Mumbai, Oct 25 (PTI) Actor Jaideep Alahwat on Sunday said the social media wave against Bollywood is merely a smokescreen and one should not engage in fighting it as it's pointless.
The industry has been under a cloud since actor Sushant Singh Rajput's death in June, with accusations regarding Bollywood's ill-treatment of outsiders and its apparent rampant drug culture as well as social media conspiracy theories regarding the industry's functioning.
At a virtual panel discussion at the ongoing India Film Project, the "Paatal Lok" star said most of the accounts engaging in the vilification of the industry are fake.
"What's happening on social media, it's all smoke, not the sky. There's no logic in what they say. News channels tell them 'this is nepotism, they are druggies' and they just follow.
"More than half of them are fake. You can't fight with them. You should rather do your work and concentrate on that," he added.
"Article 15" actor Mohammed Zeeshan Ayyub, who was also part of the panel discussion, said there is no doubt that favouritism exists in the industry but he didn't understand the sudden euphoria around it.
"The noise that people are making, it's actually nothing. Everyone currently is just angry. We all needed a punching bag," he added.
While the conversation around nepotism has intensified in the last few months, Ahlawat said it's baffling how only Bollywood is being singled out.
"Doesn't it happen in politics, corporate, our own homes? I call it favouritism, which you can't get rid off in a society. You'll find it everywhere. Either you get bogged down by it or work so hard that it stops bothering.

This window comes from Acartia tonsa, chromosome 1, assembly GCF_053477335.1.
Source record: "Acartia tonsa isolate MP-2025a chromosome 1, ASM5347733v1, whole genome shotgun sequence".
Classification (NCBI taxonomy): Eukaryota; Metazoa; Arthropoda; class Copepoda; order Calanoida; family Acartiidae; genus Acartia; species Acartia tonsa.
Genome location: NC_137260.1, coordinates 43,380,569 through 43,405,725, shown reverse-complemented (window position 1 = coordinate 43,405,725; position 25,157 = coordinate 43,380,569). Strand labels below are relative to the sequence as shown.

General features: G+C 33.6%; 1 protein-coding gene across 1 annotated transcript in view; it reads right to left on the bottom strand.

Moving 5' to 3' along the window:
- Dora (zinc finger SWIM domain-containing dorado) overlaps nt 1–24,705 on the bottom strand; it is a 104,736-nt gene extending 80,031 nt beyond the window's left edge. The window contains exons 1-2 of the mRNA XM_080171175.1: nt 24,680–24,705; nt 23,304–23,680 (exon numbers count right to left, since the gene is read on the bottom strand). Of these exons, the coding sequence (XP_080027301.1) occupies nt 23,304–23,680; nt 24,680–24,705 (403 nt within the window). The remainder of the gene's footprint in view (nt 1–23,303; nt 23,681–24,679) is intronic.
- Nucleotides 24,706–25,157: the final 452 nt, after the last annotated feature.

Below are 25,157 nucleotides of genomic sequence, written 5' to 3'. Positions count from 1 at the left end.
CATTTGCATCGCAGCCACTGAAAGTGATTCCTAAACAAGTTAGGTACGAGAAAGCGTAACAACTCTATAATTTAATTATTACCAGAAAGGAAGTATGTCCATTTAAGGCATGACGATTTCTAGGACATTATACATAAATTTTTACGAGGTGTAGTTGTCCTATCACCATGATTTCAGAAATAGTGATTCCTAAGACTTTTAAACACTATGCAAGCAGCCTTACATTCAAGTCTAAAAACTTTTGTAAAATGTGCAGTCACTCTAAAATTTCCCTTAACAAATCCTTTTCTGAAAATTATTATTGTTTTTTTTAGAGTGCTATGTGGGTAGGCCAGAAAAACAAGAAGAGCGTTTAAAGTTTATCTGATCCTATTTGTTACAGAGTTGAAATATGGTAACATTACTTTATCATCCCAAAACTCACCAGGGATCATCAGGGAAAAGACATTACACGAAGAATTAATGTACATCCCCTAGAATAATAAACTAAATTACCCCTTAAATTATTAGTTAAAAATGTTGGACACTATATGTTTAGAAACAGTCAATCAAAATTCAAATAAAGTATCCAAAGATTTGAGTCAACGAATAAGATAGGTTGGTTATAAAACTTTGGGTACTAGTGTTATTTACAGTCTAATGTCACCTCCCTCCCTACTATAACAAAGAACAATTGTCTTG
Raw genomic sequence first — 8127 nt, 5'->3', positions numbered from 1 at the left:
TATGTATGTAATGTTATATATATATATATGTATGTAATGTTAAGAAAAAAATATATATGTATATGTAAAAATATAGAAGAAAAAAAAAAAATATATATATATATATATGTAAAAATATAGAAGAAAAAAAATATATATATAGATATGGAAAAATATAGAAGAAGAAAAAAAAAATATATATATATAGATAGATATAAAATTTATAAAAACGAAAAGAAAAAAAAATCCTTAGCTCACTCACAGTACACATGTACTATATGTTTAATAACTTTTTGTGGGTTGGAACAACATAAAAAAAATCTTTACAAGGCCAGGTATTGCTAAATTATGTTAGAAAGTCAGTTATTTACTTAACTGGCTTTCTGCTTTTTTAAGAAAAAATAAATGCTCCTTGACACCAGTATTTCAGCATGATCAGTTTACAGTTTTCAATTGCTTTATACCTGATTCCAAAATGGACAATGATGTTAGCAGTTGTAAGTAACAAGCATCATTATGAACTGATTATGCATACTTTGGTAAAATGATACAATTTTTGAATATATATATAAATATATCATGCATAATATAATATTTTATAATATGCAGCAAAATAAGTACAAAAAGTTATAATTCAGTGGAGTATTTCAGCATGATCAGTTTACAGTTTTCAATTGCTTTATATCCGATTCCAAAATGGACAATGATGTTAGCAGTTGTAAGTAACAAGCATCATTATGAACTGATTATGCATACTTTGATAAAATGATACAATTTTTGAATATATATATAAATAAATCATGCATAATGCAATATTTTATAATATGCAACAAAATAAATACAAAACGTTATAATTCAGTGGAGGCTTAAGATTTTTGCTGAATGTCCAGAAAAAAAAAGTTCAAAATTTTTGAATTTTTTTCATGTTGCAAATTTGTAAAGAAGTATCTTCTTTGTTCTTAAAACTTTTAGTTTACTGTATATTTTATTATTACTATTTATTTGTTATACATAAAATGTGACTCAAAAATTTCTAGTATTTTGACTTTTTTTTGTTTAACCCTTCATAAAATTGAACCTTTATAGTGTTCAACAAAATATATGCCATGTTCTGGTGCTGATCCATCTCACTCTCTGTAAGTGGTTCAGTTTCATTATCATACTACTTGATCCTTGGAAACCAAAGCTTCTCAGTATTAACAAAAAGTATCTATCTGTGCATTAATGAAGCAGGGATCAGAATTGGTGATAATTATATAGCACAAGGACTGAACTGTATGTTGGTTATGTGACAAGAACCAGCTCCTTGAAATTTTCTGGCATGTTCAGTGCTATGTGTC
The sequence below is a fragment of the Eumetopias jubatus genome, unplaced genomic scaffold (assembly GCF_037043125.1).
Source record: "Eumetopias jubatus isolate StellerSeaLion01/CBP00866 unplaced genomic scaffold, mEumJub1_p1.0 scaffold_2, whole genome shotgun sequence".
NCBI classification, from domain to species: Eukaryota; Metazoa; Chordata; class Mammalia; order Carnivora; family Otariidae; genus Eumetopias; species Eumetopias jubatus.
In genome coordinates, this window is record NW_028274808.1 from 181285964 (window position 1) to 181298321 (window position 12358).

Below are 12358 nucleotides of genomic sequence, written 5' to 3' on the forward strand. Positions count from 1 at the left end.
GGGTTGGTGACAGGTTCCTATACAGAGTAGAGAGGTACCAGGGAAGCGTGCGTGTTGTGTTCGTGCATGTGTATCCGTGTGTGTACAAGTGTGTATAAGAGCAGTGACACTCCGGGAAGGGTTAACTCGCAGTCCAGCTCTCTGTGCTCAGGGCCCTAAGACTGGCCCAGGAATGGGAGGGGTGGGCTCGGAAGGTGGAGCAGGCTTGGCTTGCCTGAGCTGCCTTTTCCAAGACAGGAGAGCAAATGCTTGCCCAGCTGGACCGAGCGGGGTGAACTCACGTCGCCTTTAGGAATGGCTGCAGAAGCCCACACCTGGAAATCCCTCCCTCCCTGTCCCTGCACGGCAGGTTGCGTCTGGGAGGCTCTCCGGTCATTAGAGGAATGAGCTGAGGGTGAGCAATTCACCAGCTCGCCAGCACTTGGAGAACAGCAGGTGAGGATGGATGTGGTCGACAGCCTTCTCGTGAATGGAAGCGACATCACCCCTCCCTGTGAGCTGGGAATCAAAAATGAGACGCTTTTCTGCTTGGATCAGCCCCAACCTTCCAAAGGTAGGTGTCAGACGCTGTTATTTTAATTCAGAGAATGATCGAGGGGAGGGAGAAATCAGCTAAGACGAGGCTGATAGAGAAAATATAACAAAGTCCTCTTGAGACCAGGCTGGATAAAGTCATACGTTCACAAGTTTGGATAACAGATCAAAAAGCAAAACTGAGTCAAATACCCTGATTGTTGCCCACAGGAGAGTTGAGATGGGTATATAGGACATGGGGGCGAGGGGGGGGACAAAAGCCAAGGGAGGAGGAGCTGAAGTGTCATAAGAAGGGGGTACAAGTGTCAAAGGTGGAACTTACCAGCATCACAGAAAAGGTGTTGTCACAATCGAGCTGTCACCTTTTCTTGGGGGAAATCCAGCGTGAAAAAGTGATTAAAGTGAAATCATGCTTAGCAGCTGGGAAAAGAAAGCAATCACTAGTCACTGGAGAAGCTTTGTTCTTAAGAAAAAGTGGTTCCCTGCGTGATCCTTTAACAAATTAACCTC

"Or you sit at home, thinking all star children are getting work in Mumbai so when we will get a chance. How do I fight a fact that someone comes from a film family? I can't. But I can change my outlook," he said.
Ahlawat said several outsiders have come to the industry and have not only found like minded colleagues - translating into a long-standing working collaboration - but have also received love from the audience.
The actor observed, it is ironic how people call out star kids and their privilege, when they themselves are guilty of putting them on a pedestal in the first place.
"When they (star children) join Twitter, Facebook or any other social media, they get millions of followers overnight. Isn't the audience giving them that? So why are they (people) abusing?
"You give them that pedestal and then also abuse them. Where's the point in this?" he added. PTI JUR RDS SHD